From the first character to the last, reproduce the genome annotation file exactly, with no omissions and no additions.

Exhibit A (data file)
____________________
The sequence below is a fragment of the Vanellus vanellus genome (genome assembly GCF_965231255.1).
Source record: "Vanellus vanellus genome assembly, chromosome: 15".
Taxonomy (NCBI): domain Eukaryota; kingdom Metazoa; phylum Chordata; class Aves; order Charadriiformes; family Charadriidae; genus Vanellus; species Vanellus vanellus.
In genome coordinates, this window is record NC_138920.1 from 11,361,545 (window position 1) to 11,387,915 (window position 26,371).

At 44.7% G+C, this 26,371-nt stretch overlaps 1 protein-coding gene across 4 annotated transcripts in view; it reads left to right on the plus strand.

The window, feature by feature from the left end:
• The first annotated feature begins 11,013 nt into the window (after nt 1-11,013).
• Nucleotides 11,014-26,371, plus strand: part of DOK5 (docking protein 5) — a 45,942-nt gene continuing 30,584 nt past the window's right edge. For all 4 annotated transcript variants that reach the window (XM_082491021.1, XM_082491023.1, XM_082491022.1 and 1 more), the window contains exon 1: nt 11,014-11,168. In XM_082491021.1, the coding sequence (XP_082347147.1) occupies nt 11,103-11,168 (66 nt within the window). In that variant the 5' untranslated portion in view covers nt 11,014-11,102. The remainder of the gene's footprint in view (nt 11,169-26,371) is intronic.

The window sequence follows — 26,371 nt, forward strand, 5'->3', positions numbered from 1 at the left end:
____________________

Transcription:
The sequence below is a fragment of the Vanellus vanellus genome (genome assembly GCF_965231255.1).
Source record: "Vanellus vanellus genome assembly, chromosome: 15".
Taxonomy (NCBI): domain Eukaryota; kingdom Metazoa; phylum Chordata; class Aves; order Charadriiformes; family Charadriidae; genus Vanellus; species Vanellus vanellus.
In genome coordinates, this window is record NC_138920.1 from 11,361,545 (window position 1) to 11,387,915 (window position 26,371).

At 44.7% G+C, this 26,371-nt stretch overlaps 1 protein-coding gene across 4 annotated transcripts in view; it reads left to right on the plus strand.

The window, feature by feature from the left end:
• The first annotated feature begins 11,013 nt into the window (after nt 1-11,013).
• Nucleotides 11,014-26,371, plus strand: part of DOK5 (docking protein 5) — a 45,942-nt gene continuing 30,584 nt past the window's right edge. For all 4 annotated transcript variants that reach the window (XM_082491021.1, XM_082491023.1, XM_082491022.1 and 1 more), the window contains exon 1: nt 11,014-11,168. In XM_082491021.1, the coding sequence (XP_082347147.1) occupies nt 11,103-11,168 (66 nt within the window). In that variant the 5' untranslated portion in view covers nt 11,014-11,102. The remainder of the gene's footprint in view (nt 11,169-26,371) is intronic.

The window sequence follows — 26,371 nt, forward strand, 5'->3', positions numbered from 1 at the left end: